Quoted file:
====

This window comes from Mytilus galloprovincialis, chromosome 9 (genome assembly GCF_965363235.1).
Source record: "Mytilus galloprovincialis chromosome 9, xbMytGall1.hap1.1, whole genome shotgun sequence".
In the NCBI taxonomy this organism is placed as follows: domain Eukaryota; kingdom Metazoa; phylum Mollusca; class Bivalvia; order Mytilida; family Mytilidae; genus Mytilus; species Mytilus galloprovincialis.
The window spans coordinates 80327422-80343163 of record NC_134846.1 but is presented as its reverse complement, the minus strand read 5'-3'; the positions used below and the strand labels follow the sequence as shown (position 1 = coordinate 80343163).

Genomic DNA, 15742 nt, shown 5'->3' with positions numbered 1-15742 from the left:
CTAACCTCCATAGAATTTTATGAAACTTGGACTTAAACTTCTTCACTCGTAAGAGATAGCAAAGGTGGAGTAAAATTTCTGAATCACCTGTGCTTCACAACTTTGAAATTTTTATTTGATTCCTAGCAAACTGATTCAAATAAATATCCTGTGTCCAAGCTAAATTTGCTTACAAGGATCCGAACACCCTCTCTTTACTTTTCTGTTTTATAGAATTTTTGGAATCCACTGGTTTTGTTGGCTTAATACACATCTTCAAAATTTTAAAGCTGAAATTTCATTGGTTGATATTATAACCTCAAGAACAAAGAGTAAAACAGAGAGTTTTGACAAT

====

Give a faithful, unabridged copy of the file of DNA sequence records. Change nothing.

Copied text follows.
This window comes from Mytilus galloprovincialis, chromosome 9 (genome assembly GCF_965363235.1).
Source record: "Mytilus galloprovincialis chromosome 9, xbMytGall1.hap1.1, whole genome shotgun sequence".
In the NCBI taxonomy this organism is placed as follows: domain Eukaryota; kingdom Metazoa; phylum Mollusca; class Bivalvia; order Mytilida; family Mytilidae; genus Mytilus; species Mytilus galloprovincialis.
The window spans coordinates 80327422-80343163 of record NC_134846.1 but is presented as its reverse complement, the minus strand read 5'-3'; the positions used below and the strand labels follow the sequence as shown (position 1 = coordinate 80343163).

Genomic DNA, 15742 nt, shown 5'->3' with positions numbered 1-15742 from the left:
CTAACCTCCATAGAATTTTATGAAACTTGGACTTAAACTTCTTCACTCGTAAGAGATAGCAAAGGTGGAGTAAAATTTCTGAATCACCTGTGCTTCACAACTTTGAAATTTTTATTTGATTCCTAGCAAACTGATTCAAATAAATATCCTGTGTCCAAGCTAAATTTGCTTACAAGGATCCGAACACCCTCTCTTTACTTTTCTGTTTTATAGAATTTTTGGAATCCACTGGTTTTGTTGGCTTAATACACATCTTCAAAATTTTAAAGCTGAAATTTCATTGGTTGATATTATAACCTCAAGAACAAAGAGTAAAACAGAGAGTTTTGACAAT